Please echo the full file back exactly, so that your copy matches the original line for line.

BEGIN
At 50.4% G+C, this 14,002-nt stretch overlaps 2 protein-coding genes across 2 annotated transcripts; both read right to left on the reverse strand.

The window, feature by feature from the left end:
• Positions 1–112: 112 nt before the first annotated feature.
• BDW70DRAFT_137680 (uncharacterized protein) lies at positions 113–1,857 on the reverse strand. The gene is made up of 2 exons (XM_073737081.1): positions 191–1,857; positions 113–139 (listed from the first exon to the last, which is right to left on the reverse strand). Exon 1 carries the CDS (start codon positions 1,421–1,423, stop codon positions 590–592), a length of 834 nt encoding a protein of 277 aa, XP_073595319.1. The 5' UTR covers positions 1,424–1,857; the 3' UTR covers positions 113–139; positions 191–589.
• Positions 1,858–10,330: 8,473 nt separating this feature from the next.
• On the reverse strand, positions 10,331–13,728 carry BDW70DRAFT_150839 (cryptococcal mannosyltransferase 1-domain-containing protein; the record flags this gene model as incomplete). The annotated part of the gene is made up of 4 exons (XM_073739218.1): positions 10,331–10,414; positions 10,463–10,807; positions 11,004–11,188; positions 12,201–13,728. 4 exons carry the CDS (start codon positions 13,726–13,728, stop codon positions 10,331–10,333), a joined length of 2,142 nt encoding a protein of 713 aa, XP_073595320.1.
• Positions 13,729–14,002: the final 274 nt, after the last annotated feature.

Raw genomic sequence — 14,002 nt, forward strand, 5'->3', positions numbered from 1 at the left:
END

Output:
At 50.4% G+C, this 14,002-nt stretch overlaps 2 protein-coding genes across 2 annotated transcripts; both read right to left on the reverse strand.

The window, feature by feature from the left end:
• Positions 1–112: 112 nt before the first annotated feature.
• BDW70DRAFT_137680 (uncharacterized protein) lies at positions 113–1,857 on the reverse strand. The gene is made up of 2 exons (XM_073737081.1): positions 191–1,857; positions 113–139 (listed from the first exon to the last, which is right to left on the reverse strand). Exon 1 carries the CDS (start codon positions 1,421–1,423, stop codon positions 590–592), a length of 834 nt encoding a protein of 277 aa, XP_073595319.1. The 5' UTR covers positions 1,424–1,857; the 3' UTR covers positions 113–139; positions 191–589.
• Positions 1,858–10,330: 8,473 nt separating this feature from the next.
• On the reverse strand, positions 10,331–13,728 carry BDW70DRAFT_150839 (cryptococcal mannosyltransferase 1-domain-containing protein; the record flags this gene model as incomplete). The annotated part of the gene is made up of 4 exons (XM_073739218.1): positions 10,331–10,414; positions 10,463–10,807; positions 11,004–11,188; positions 12,201–13,728. 4 exons carry the CDS (start codon positions 13,726–13,728, stop codon positions 10,331–10,333), a joined length of 2,142 nt encoding a protein of 713 aa, XP_073595320.1.
• Positions 13,729–14,002: the final 274 nt, after the last annotated feature.

Raw genomic sequence — 14,002 nt, forward strand, 5'->3', positions numbered from 1 at the left: